The International Committee of the Red Cross has condemned the killing of the second health worker abducted by Boko Haram.
Hauwa Liman was murdered on Monday, following a threat by the sect to do so.
This was despite ICRC's earlier appeal to the Federal Government to ensure the release of the midwife.
In a statement released on Tuesday, ICRC referred to the incident as "utterly devastating".
The Federal Government had also condemned the killing, while stating that they did all they could to ensure her release.
"It's utterly devastating that we have to write that sentence," said ICRC's Regional Director for Africa, Patricia Danzi.
"The International Committee of the Red Cross (ICRC) received information indicating that Hauwa Mohammed Liman has been killed by her captors in a despicable act of cruelty. Hauwa is the second abducted health worker in Nigeria to be murdered in the last month.
"The news of Hauwa's death has broken our hearts. We appealed for mercy and an end to such senseless murders. How can it be that two female health care workers were killed back-to-back? Nothing can justify this."
The statement described Hauwa, 24, as "full of life, becoming a midwife at an early age".
"People who knew her described her as a sociable, dynamic and enthusiastic woman who was much loved by family and friends. She was truly dedicated to her work helping vulnerable women in her family's home area."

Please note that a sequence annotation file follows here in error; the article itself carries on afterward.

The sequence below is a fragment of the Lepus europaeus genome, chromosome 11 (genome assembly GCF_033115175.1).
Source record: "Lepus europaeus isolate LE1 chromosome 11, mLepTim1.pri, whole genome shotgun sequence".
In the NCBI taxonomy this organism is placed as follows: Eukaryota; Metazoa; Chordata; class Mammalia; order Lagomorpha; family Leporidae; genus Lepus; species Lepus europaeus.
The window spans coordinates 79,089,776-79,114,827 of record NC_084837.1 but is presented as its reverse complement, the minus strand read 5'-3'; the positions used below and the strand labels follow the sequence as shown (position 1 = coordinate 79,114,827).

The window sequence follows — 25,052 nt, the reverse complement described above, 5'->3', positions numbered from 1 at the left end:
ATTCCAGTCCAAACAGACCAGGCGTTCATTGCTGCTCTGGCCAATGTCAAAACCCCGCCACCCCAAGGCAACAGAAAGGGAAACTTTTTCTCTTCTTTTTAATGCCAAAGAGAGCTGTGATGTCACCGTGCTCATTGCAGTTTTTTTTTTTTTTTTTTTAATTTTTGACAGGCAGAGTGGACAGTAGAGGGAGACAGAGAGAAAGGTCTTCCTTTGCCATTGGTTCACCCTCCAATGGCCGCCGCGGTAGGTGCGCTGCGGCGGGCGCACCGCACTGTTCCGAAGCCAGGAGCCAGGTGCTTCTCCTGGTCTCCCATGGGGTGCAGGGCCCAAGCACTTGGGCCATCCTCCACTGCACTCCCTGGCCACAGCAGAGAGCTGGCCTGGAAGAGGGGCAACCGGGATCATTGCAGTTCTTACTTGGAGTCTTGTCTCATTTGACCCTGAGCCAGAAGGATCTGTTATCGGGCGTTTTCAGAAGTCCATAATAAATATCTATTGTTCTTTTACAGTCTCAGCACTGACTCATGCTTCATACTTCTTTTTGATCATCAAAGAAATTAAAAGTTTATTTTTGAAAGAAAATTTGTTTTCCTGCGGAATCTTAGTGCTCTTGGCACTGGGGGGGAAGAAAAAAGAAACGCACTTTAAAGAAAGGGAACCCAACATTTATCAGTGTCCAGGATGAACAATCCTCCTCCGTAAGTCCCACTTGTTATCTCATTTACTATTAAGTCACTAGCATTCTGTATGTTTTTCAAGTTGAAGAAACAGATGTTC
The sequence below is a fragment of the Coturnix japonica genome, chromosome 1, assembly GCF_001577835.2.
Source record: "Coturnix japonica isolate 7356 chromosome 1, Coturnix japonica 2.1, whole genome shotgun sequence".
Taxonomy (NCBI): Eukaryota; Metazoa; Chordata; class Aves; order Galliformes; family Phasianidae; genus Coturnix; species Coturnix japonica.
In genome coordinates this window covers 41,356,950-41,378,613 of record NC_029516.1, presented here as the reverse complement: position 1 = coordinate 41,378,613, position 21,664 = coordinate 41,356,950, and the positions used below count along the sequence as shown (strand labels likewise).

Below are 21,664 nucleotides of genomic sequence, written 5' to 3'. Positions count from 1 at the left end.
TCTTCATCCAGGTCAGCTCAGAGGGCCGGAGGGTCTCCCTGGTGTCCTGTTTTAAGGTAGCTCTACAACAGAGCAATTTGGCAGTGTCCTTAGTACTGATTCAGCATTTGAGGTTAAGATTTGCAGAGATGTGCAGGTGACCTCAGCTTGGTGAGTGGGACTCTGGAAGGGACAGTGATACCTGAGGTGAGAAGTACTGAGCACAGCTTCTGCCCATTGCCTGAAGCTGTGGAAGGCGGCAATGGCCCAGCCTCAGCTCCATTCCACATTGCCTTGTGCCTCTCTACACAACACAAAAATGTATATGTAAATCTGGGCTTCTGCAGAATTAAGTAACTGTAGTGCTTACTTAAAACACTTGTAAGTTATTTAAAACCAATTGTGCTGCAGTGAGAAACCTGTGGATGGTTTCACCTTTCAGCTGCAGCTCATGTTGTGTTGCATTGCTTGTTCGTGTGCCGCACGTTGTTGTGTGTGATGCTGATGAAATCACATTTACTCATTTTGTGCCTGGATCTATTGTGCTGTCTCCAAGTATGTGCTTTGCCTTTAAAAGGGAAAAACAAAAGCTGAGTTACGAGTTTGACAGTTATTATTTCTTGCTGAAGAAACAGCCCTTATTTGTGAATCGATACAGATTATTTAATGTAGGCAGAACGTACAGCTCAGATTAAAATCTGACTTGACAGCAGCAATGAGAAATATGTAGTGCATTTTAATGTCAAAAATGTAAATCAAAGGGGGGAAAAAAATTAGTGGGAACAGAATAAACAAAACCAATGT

Hauwa was abducted in an attack in the north-eastern town of Rann on March 1, together with Saifura Hussaini Ahmed Khorsa and Alice Loksha.
Saifura was deliberately killed on September 16, while Alice remains in captivity, along with Leah Sharibu, a 15-year-old student abducted by the group in a separate incident in February. Hauwa and Saifura worked in a health-care centre supported by the ICRC; Alice worked in a centre supported by UNICEF."
"The ICRC made sustained and committed efforts to secure the release of the three health-care workers, including a last-minute plea for mercy on Sunday to the Islamic State West Africa Province group, to no avail," Danzi added.
"Hauwa and Saifura's deaths are not only a tragedy for their families, but they will also be felt by thousands of people in Rann and other conflict-affected areas of north-east Nigeria where accessing health care remains a challenge. We urge the group holding Alice and Leah to release them safely."